Is counting worth the hassle?
I’ve been kicking around the idea of becoming a blackjack card counter for years. I have decent math skills and am willing to spend time learning the game. I would like to hear some of your thoughts, theories, practical application of, advice and a brief explanation on how counting actually works. Hopefully you’ll give me some inspiration to learn counting, maybe even make it a career. Eric G.
Eric, you want my thoughts, advice, etc. on counting? OK, lend me your ear, but you might not like what you are about to hear.
The Player: All card counters I have met think they are the sharpest knife in the drawer. Forget dialog with them to the contrary, they all believe they can beat the house at will, any time, any place. In reality, I’ve found more mediocre counters than good ones, and egos larger than the casino operators’. I figure the subliminal self of counters is based on abnormally high testosterone levels.
Them Guys: Working the pits for years, taking numerous seminars on counting, plus being a proficient counter myself-me make it a career move? NOT-I can smell a counter a mile away. Even your average pitboss will take simple measures to combat these casino pests. Pit bosses will hassle counters by putting more decks on the game, burying more cards on the shuffle, stopping mid-entry shoe betting, having the dealer shuffle half way through the deck, and when all else fails, back you off the game.
The Money Makers: So is anyone truly making money on card counting? Sure. A very small, select group of counters who have created a cottage industry of seminars, tapes, books and newsletters on counting. For most experts, writing about playing is more lucrative than playing itself.
Hitting the Casino: Card counters, theoretically, have an inherent advantage of between .5 and 1.5 percent against the casino. Counting theory is quite simple. Big cards (10s, aces) favor the player, small cards (2-6) favor the dealer.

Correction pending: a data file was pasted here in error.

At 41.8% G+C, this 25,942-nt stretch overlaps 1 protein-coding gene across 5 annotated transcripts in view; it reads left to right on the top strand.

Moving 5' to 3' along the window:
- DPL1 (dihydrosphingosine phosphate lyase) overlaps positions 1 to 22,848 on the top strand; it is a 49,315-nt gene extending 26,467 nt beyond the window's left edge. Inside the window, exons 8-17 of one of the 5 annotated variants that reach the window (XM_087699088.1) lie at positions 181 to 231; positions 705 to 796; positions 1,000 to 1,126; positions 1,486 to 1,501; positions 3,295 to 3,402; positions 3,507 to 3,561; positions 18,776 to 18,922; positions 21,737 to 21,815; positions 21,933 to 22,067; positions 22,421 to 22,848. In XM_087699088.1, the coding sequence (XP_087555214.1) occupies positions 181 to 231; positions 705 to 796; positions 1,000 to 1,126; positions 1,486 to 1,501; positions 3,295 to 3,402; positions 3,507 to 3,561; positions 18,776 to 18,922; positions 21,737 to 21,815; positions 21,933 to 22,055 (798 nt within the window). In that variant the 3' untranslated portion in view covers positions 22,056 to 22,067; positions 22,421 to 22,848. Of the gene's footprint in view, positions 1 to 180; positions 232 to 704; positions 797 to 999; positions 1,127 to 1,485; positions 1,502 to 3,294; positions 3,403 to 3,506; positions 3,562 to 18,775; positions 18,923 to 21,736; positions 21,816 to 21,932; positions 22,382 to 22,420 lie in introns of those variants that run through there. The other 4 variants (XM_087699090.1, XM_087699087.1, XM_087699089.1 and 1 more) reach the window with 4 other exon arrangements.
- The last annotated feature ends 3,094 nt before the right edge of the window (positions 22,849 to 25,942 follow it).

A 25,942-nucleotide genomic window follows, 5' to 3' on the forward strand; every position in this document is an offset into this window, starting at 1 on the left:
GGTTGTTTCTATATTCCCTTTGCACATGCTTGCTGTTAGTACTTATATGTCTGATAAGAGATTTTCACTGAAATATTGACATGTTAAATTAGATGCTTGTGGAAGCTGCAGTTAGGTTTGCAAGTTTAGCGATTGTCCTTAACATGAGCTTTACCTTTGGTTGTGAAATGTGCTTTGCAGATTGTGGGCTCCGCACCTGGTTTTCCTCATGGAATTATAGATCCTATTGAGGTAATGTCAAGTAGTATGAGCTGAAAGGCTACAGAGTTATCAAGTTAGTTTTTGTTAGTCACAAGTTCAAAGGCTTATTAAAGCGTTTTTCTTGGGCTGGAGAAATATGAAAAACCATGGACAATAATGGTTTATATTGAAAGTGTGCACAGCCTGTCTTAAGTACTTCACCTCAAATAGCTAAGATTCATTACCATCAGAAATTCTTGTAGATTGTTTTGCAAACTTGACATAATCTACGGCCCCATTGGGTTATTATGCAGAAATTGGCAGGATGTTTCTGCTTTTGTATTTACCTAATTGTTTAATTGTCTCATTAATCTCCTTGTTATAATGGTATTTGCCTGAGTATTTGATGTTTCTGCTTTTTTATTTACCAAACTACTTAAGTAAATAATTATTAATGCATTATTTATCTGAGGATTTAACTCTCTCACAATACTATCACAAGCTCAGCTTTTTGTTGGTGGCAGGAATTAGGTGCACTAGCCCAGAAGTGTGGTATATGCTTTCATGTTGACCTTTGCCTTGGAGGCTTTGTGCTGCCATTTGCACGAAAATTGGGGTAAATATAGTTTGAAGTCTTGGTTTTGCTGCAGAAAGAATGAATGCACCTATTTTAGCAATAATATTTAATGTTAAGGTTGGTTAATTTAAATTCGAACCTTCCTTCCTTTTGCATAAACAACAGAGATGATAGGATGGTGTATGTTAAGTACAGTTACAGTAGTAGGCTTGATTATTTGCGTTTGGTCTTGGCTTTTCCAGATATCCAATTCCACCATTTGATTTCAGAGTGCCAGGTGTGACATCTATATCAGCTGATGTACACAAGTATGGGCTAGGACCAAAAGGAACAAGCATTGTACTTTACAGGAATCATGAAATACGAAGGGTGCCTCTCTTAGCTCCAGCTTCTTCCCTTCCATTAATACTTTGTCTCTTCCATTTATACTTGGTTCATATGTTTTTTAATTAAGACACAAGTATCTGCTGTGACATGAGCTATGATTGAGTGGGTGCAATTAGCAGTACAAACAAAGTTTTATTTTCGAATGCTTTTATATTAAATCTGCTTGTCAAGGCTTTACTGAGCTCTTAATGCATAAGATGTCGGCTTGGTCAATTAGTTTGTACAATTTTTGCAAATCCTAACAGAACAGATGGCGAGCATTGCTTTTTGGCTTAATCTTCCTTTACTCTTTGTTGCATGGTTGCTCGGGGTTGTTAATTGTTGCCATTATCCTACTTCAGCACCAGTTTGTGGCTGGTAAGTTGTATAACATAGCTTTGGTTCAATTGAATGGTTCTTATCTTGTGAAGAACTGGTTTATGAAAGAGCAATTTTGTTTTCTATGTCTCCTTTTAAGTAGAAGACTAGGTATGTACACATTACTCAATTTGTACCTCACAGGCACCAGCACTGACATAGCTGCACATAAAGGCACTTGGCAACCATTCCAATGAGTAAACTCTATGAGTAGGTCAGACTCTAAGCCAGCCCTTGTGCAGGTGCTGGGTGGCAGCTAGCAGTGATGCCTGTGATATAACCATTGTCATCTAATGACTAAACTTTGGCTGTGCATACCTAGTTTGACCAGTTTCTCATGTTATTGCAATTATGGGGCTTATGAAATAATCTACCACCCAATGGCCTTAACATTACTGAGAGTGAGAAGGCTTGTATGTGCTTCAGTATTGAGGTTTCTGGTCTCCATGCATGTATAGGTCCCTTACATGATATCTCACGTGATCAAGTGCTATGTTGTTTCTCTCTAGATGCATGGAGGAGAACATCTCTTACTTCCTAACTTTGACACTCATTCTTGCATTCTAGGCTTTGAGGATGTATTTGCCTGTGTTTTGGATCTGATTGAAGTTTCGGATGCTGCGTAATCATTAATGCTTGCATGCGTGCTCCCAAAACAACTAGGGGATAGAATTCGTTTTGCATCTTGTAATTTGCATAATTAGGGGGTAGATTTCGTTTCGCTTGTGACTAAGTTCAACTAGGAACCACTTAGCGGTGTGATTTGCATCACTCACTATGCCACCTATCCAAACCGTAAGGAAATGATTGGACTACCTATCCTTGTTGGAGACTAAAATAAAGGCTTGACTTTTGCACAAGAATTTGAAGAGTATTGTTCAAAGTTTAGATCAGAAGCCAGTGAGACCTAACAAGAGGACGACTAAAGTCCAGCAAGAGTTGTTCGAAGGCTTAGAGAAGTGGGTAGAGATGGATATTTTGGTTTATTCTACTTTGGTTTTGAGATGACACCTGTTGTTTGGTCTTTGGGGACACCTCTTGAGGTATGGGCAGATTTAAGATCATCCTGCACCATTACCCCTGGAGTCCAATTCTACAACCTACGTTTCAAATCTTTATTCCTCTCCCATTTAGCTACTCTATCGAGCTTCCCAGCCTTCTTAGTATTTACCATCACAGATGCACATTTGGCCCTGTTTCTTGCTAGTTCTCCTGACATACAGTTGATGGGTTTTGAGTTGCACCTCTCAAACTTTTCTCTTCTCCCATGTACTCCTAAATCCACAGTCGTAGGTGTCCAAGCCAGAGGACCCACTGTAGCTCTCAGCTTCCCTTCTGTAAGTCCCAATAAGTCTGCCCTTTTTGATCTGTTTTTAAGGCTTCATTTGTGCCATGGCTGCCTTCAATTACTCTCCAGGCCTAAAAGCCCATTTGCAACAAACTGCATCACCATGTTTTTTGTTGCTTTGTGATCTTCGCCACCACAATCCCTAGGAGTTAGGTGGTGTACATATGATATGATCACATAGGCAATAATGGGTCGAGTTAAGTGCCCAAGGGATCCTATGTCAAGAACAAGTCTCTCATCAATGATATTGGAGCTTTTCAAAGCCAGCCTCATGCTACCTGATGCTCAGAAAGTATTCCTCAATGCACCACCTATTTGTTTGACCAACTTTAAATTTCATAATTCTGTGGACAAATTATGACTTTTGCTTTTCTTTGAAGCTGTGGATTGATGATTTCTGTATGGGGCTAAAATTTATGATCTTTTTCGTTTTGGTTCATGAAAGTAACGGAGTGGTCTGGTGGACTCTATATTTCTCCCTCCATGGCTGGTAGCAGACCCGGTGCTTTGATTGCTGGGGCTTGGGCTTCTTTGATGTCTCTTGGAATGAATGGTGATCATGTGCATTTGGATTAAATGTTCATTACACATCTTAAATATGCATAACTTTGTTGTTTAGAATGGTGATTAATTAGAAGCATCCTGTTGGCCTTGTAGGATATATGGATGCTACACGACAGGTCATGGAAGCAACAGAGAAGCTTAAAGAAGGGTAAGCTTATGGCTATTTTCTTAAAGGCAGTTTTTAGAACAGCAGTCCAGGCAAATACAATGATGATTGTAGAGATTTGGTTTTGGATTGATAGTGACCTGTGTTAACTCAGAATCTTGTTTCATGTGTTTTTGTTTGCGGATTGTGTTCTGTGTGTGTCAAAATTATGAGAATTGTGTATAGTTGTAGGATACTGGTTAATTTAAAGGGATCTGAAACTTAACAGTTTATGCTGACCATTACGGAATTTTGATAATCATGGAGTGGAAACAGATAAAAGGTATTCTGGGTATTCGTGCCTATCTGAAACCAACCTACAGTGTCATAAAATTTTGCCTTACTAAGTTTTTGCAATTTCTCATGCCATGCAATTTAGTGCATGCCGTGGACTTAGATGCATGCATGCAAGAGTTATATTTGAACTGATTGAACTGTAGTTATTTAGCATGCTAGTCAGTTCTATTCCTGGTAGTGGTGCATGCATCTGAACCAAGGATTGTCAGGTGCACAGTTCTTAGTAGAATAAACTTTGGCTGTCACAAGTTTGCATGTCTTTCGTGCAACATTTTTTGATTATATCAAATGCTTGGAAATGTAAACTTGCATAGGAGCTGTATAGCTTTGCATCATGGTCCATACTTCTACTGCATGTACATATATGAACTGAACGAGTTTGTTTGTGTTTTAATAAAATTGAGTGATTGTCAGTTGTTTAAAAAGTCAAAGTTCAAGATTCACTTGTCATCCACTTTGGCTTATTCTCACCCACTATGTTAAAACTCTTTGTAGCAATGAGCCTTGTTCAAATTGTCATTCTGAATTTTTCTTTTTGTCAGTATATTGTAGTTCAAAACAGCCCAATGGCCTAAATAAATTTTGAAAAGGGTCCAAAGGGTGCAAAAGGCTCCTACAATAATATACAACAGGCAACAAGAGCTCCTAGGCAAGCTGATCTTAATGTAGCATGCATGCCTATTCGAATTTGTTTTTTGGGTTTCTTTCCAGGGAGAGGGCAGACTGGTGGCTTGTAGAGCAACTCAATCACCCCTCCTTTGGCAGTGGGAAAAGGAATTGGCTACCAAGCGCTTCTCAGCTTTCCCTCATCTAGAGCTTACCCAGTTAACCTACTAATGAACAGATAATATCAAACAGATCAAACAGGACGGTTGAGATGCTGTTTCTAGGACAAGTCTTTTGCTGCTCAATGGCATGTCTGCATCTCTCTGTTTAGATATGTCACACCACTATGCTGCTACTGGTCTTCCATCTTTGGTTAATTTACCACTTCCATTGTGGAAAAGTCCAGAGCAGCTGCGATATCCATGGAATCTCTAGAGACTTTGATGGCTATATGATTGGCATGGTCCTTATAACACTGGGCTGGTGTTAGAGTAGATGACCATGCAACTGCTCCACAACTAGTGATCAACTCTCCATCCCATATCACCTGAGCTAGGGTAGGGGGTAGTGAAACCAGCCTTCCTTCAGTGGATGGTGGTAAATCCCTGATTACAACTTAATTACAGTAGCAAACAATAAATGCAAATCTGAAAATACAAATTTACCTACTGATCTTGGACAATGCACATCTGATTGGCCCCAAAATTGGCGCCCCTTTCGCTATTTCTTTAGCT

All card counting systems keep track of the relationship of small cards to big cards remaining in the deck. When the cards remaining favor the player, you bet more money. When they favor the dealer, you bet less.
The simplest count to learn is a one level count, a.k.a the Hi-Lo counting system. It assigns the following count values to each card.
2, 3, 4, 5, 6 (small cards)…………………..+1
7, 8, 9 (neutral cards)………………………. 0
10, J, Q, K, Ace (big cards)………………..-1
To use the Hi-Lo method, you need to add and subtract the above counting values for every card exposed on the blackjack table. By mentally keeping an updated running count from one hand to the next, you vary your bets according to the positive/negative value of the upcoming hand.
But it all comes back to our jumpy pit boss who wants to run you out the door. He’s just not going to be happy with blackjack players who know how to beat the house. He would much prefer players who think they know how to win but are experts at losing-players on the bottom rung of the casino food chain.
Geez, Eric, I’m just warming up, but because of limited space I’m forced to come full circle. If you’re still going to make card counting a career move, may I make a final suggestion? Don’t quit your day job.
If in all blackjack scenarios you should hit a soft 17 (A-6), why would you never hit a hard 17? Jim T.
Unfortunately, Jim, a 17 in blackjack is a damned hand, a dud over the long haul. The alternative strategy of hitting a hard 17 would only multiply your losses. Nevertheless, with a soft 17 you at least have the possibility of taking another card, which could improve your hand. This is why basic strategy charts dictate either hitting or doubling down, never standing on a soft 17.